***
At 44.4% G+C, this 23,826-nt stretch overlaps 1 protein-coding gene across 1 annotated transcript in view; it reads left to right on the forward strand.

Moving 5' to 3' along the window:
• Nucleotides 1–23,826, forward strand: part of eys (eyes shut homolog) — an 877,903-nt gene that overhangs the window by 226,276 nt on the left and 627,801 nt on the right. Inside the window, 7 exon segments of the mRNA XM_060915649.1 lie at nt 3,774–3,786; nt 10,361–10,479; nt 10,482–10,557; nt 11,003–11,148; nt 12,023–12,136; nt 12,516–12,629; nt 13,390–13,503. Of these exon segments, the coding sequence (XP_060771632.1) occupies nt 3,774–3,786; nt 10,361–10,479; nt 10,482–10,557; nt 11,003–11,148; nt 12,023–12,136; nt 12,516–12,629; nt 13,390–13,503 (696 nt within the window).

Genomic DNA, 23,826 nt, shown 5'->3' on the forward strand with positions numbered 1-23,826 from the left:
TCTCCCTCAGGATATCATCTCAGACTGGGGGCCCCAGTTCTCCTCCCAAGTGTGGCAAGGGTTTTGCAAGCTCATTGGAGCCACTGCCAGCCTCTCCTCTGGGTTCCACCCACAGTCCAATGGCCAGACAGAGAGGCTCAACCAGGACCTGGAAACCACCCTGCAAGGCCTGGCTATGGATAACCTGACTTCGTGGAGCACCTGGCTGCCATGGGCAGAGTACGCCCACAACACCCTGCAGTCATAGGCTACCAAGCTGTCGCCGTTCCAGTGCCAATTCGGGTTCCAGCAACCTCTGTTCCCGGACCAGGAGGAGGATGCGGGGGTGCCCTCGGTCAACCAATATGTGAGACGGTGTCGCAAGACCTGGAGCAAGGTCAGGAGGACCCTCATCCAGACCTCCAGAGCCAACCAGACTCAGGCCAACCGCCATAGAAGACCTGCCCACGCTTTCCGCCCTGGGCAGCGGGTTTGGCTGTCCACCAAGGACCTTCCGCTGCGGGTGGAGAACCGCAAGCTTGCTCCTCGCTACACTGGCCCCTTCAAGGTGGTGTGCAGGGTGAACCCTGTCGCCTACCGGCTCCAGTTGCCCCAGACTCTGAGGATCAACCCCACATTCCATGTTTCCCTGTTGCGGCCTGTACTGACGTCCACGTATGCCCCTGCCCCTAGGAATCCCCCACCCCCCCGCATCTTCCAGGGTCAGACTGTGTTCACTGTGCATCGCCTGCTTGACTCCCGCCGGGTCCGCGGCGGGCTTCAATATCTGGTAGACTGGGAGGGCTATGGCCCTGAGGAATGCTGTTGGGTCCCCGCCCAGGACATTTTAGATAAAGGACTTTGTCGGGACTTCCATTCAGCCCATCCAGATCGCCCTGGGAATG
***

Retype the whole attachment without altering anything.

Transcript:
At 44.4% G+C, this 23,826-nt stretch overlaps 1 protein-coding gene across 1 annotated transcript in view; it reads left to right on the forward strand.

Moving 5' to 3' along the window:
• Nucleotides 1–23,826, forward strand: part of eys (eyes shut homolog) — an 877,903-nt gene that overhangs the window by 226,276 nt on the left and 627,801 nt on the right. Inside the window, 7 exon segments of the mRNA XM_060915649.1 lie at nt 3,774–3,786; nt 10,361–10,479; nt 10,482–10,557; nt 11,003–11,148; nt 12,023–12,136; nt 12,516–12,629; nt 13,390–13,503. Of these exon segments, the coding sequence (XP_060771632.1) occupies nt 3,774–3,786; nt 10,361–10,479; nt 10,482–10,557; nt 11,003–11,148; nt 12,023–12,136; nt 12,516–12,629; nt 13,390–13,503 (696 nt within the window).

Genomic DNA, 23,826 nt, shown 5'->3' on the forward strand with positions numbered 1-23,826 from the left:
TCTCCCTCAGGATATCATCTCAGACTGGGGGCCCCAGTTCTCCTCCCAAGTGTGGCAAGGGTTTTGCAAGCTCATTGGAGCCACTGCCAGCCTCTCCTCTGGGTTCCACCCACAGTCCAATGGCCAGACAGAGAGGCTCAACCAGGACCTGGAAACCACCCTGCAAGGCCTGGCTATGGATAACCTGACTTCGTGGAGCACCTGGCTGCCATGGGCAGAGTACGCCCACAACACCCTGCAGTCATAGGCTACCAAGCTGTCGCCGTTCCAGTGCCAATTCGGGTTCCAGCAACCTCTGTTCCCGGACCAGGAGGAGGATGCGGGGGTGCCCTCGGTCAACCAATATGTGAGACGGTGTCGCAAGACCTGGAGCAAGGTCAGGAGGACCCTCATCCAGACCTCCAGAGCCAACCAGACTCAGGCCAACCGCCATAGAAGACCTGCCCACGCTTTCCGCCCTGGGCAGCGGGTTTGGCTGTCCACCAAGGACCTTCCGCTGCGGGTGGAGAACCGCAAGCTTGCTCCTCGCTACACTGGCCCCTTCAAGGTGGTGTGCAGGGTGAACCCTGTCGCCTACCGGCTCCAGTTGCCCCAGACTCTGAGGATCAACCCCACATTCCATGTTTCCCTGTTGCGGCCTGTACTGACGTCCACGTATGCCCCTGCCCCTAGGAATCCCCCACCCCCCCGCATCTTCCAGGGTCAGACTGTGTTCACTGTGCATCGCCTGCTTGACTCCCGCCGGGTCCGCGGCGGGCTTCAATATCTGGTAGACTGGGAGGGCTATGGCCCTGAGGAATGCTGTTGGGTCCCCGCCCAGGACATTTTAGATAAAGGACTTTGTCGGGACTTCCATTCAGCCCATCCAGATCGCCCTGGGAATG